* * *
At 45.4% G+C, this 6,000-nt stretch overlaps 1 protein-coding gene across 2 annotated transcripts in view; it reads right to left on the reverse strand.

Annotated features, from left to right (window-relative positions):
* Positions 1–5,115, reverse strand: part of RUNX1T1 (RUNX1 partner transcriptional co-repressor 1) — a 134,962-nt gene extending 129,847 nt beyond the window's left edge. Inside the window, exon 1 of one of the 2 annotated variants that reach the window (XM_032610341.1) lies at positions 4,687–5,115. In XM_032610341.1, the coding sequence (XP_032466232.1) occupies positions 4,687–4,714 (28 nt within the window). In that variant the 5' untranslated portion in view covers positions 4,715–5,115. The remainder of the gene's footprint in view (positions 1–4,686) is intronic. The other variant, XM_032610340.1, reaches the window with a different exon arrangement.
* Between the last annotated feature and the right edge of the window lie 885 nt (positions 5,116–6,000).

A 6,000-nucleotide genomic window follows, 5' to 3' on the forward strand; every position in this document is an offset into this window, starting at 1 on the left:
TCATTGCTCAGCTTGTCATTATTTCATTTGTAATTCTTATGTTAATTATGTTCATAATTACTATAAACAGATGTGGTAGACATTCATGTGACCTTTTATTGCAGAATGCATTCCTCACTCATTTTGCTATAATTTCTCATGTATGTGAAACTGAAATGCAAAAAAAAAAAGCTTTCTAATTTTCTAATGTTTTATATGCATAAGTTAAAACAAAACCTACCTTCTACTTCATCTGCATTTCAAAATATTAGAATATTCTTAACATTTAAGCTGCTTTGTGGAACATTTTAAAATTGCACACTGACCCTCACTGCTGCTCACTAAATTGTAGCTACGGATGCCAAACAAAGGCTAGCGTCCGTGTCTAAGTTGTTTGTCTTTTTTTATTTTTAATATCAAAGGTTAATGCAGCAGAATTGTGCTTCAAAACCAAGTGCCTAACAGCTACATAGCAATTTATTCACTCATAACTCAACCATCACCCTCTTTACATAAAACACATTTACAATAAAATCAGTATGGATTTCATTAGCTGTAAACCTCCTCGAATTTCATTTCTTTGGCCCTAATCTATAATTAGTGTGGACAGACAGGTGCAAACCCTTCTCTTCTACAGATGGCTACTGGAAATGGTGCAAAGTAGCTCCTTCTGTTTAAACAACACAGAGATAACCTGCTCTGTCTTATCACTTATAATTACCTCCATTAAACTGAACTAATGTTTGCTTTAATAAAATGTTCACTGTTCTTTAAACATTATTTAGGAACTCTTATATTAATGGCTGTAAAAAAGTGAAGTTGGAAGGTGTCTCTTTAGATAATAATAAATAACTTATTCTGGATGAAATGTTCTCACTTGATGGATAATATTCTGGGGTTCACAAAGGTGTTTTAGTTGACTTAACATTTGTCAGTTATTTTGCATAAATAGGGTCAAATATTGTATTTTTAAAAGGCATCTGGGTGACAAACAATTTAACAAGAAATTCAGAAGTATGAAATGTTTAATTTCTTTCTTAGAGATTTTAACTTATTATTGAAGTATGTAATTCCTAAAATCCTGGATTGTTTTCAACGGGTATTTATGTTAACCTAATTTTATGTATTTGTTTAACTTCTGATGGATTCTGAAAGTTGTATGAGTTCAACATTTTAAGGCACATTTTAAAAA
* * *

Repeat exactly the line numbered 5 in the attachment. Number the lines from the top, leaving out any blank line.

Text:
A 6,000-nucleotide genomic window follows, 5' to 3' on the forward strand; every position in this document is an offset into this window, starting at 1 on the left: